Buried within the U.S. Internal Revenue Code -- specifically, in Subtitle A, Chapter 1 -- are the tax rules for corporations. Subchapter C defines the rules for traditional corporations, which is why such companies are referred to as C corporations. Subchapter S creates a special kind of corporation, the S corporation. The biggest difference is that S corporations pay no corporate income taxes.
C Corporation Income Taxes
A business organized as a C corporation pays corporate income taxes on its profit. When it files its income tax return, it adds up all its revenue, including net sales, dividends received, interest received, rents, royalties, and any profit it made from the sale of capital assets. It subtracts from revenue all its expenses, such as rent, wages, contributions to employee benefits programs and maintenance. The end result is the company's pretax profit, which is its taxable income. After taking out taxes, the company is left with net income. This is the profit figure the company reports to investors.
S Corporation Income Taxes
S corporations don't pay corporate income taxes on their profits. Instead, those profits flow through to the corporation's shareholders, who pay personal income taxes on them. For example, if an S corp had a $1 million profit, a shareholder who owned 10 percent of the company would report $100,000 in income. A shareholder who owned 2 percent would report $20,000 in income, and so on. It's important to note, however, that these shareholders haven't received any cash from the S corp. In many cases, a company's profit exists only on paper, with that money tied up in unpaid accounts receivable or unsold inventory. S corp shareholders have to pay taxes on their share of the profit as if they'd received it as cash.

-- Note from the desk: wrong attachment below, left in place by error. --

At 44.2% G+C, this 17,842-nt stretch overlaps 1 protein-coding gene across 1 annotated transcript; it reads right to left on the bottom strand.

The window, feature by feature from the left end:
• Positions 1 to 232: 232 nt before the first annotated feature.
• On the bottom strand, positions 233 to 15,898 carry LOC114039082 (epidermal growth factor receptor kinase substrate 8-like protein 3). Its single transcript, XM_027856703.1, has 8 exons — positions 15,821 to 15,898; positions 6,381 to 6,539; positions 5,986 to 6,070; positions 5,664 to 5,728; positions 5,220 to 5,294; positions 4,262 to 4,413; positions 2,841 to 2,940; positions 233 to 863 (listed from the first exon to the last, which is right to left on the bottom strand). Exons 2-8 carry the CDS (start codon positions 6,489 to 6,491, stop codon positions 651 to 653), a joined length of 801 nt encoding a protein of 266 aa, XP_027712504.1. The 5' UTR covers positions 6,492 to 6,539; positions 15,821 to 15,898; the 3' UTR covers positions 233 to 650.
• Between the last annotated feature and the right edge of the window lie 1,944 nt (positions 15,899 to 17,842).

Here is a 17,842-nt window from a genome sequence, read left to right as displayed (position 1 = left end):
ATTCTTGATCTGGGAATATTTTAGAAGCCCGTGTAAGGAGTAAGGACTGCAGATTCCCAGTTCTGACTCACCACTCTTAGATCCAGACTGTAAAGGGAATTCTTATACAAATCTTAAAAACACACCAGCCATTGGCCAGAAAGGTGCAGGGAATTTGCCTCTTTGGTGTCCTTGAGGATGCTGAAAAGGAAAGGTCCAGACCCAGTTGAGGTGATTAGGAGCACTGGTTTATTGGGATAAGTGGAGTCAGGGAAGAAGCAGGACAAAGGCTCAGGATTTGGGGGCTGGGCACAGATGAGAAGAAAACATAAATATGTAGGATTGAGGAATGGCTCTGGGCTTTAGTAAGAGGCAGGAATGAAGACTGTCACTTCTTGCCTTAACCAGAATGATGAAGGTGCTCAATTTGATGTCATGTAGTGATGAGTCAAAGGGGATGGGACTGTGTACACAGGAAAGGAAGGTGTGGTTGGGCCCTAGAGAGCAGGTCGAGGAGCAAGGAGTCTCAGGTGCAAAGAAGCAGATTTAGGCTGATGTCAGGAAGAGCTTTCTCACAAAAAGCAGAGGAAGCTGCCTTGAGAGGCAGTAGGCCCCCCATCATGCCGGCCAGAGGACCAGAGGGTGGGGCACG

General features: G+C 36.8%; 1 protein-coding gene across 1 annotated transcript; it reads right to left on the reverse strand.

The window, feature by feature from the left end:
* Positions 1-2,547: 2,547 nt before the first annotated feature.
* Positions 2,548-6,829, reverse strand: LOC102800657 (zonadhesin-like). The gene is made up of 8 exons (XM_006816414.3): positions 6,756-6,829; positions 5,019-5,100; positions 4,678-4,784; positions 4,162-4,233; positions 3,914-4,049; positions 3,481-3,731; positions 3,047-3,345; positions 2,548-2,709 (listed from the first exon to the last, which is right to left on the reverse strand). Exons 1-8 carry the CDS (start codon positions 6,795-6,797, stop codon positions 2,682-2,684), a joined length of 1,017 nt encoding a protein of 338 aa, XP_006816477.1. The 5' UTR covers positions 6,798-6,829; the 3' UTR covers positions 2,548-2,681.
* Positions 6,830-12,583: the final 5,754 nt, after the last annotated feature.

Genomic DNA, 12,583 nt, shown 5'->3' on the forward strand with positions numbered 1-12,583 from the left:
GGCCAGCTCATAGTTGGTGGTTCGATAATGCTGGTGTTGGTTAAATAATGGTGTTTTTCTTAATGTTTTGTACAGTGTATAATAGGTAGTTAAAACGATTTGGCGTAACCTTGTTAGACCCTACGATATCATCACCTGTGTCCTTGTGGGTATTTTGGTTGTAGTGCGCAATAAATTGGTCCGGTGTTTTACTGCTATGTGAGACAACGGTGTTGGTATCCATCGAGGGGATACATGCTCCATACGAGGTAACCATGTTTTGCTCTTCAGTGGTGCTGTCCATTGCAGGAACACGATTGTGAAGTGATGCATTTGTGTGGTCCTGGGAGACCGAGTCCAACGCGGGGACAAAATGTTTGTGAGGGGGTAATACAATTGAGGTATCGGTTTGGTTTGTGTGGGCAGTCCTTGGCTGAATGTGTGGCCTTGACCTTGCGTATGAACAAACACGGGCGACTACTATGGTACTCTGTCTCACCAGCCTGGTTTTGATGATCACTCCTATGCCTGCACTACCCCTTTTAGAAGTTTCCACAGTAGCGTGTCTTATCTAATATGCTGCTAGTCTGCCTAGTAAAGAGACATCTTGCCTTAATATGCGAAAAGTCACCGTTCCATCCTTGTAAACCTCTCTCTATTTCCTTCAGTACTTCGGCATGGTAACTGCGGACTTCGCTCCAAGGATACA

Filing S Corp Taxes
Although it doesn't pay income tax on its operating profit, an S corporation still has to file a tax return. One reason is that it pays specific taxes on certain investment gains and inventory-related charges. The tax return identifies the total amount of profit the company earned -- and then, on accompanying schedules, it identifies how much of that profit is attributable to each individual shareholder. This last part isn't as hard as it seems, because S corps cannot have more than 100 shareholders. Subchapter S corporations use IRS Form 1120S to file their taxes.
One other key difference between C corp taxes and S corp taxes is double taxation. Many C corporations regularly distribute a portion of their after-tax profits to shareholders as dividends. The shareholders then report these dividends on their personal tax returns and pay income taxes on them. So that profit, in effect, gets taxed twice: once on the corporate level, and again as a shareholder dividend. Because S corporations pay no income taxes, their profits get taxed only once -- on shareholders' personal returns.
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